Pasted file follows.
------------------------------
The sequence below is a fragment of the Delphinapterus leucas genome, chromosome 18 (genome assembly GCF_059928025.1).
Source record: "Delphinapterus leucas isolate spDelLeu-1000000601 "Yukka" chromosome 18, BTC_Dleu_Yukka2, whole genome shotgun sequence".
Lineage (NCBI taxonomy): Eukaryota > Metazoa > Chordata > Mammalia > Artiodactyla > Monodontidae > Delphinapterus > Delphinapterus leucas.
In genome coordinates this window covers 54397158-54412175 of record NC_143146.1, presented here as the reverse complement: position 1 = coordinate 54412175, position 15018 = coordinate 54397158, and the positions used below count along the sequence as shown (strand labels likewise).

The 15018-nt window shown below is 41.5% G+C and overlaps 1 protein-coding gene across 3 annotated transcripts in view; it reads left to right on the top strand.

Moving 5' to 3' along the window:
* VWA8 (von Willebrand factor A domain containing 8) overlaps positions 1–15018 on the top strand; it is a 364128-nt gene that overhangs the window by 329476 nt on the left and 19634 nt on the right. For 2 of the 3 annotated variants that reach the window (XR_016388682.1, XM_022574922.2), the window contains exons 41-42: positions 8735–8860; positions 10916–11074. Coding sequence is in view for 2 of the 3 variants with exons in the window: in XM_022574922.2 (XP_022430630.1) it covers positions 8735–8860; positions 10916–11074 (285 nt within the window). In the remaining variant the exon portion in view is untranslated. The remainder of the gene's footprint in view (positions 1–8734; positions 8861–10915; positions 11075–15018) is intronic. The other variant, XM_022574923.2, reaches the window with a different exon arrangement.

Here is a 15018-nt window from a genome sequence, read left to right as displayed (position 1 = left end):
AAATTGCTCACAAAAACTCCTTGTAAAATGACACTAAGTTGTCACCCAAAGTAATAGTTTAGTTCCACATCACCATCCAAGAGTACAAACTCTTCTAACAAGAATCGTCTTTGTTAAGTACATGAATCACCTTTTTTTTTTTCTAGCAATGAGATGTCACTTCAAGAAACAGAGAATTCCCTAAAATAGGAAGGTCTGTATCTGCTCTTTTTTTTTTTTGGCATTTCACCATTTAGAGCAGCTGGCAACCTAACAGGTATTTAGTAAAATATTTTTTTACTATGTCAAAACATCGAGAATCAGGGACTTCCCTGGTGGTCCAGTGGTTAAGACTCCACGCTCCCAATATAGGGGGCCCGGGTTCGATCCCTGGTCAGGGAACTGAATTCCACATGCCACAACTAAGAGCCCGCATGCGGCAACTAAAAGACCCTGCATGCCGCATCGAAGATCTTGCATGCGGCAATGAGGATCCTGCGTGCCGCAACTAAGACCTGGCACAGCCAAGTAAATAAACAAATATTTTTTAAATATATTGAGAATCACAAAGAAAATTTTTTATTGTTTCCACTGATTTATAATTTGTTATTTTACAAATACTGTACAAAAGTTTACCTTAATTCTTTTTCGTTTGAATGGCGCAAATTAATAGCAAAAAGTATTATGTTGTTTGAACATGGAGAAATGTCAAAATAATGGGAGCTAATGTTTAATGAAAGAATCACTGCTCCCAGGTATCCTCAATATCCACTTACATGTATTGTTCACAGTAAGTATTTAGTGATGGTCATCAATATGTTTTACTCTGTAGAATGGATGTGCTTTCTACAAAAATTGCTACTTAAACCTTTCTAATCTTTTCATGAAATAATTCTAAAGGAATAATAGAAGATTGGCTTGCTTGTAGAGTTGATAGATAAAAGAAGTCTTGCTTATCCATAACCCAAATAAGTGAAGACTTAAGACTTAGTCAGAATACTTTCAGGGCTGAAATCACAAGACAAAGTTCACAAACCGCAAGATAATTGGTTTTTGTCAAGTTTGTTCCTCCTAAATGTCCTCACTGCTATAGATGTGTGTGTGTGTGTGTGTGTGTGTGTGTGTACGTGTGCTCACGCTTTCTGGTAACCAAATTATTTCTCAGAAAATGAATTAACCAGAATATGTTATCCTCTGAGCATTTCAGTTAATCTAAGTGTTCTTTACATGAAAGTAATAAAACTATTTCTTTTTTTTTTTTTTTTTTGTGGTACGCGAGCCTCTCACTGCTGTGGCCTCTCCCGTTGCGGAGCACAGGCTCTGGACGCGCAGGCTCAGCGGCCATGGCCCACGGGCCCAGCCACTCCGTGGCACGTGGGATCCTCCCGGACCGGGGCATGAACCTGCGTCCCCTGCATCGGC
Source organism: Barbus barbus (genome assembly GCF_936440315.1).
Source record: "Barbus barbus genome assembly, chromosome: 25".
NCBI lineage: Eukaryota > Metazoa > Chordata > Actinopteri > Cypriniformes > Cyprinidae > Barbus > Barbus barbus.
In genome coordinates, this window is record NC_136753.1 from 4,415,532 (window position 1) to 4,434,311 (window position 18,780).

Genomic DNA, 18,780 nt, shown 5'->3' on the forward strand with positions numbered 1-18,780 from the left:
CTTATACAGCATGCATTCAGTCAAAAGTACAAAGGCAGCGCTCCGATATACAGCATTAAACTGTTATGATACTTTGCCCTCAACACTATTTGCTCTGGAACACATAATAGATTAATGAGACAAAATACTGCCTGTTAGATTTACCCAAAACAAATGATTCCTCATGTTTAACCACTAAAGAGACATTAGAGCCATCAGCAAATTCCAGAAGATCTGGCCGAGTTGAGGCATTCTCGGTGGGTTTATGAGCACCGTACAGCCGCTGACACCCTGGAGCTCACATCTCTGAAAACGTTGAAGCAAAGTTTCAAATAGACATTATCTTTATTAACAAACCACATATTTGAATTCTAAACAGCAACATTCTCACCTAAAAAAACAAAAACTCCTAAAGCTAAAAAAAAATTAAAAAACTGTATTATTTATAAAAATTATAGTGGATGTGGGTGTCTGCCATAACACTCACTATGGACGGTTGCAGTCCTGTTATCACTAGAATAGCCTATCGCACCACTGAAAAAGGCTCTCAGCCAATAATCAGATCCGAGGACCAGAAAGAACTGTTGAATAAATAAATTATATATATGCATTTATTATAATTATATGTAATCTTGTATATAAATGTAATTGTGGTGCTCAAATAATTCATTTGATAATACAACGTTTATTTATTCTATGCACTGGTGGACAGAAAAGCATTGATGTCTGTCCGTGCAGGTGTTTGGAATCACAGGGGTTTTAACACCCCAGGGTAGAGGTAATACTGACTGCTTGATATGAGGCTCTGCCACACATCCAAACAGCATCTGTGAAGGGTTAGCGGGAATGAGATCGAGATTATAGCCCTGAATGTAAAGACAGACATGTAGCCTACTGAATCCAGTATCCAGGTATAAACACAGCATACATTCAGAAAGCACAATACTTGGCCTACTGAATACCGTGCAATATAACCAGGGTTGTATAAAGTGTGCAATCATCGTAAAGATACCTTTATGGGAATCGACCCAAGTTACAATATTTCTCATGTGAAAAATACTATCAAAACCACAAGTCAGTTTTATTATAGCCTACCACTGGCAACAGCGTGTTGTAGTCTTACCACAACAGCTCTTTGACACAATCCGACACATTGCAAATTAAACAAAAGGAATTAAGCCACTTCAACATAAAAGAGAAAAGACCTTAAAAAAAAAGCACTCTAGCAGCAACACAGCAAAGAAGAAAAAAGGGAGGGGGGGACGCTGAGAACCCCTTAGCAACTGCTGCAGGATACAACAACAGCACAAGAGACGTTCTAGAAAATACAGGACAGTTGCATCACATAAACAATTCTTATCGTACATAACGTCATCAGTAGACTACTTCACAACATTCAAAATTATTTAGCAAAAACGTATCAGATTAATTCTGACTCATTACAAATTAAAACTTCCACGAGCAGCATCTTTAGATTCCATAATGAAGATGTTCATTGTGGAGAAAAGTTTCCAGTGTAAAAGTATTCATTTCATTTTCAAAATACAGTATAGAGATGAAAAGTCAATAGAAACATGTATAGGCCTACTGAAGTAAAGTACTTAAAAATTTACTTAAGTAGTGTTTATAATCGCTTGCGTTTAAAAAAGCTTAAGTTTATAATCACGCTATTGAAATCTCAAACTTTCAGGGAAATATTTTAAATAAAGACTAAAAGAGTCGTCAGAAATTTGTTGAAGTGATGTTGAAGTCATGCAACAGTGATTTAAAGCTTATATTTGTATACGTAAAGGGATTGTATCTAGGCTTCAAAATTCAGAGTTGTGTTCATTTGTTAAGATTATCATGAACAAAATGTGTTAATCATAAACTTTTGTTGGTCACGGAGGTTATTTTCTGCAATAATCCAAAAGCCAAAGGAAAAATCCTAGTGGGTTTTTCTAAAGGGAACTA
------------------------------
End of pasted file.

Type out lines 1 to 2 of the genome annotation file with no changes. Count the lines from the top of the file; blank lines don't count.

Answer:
The sequence below is a fragment of the Delphinapterus leucas genome, chromosome 18 (genome assembly GCF_059928025.1).
Source record: "Delphinapterus leucas isolate spDelLeu-1000000601 "Yukka" chromosome 18, BTC_Dleu_Yukka2, whole genome shotgun sequence".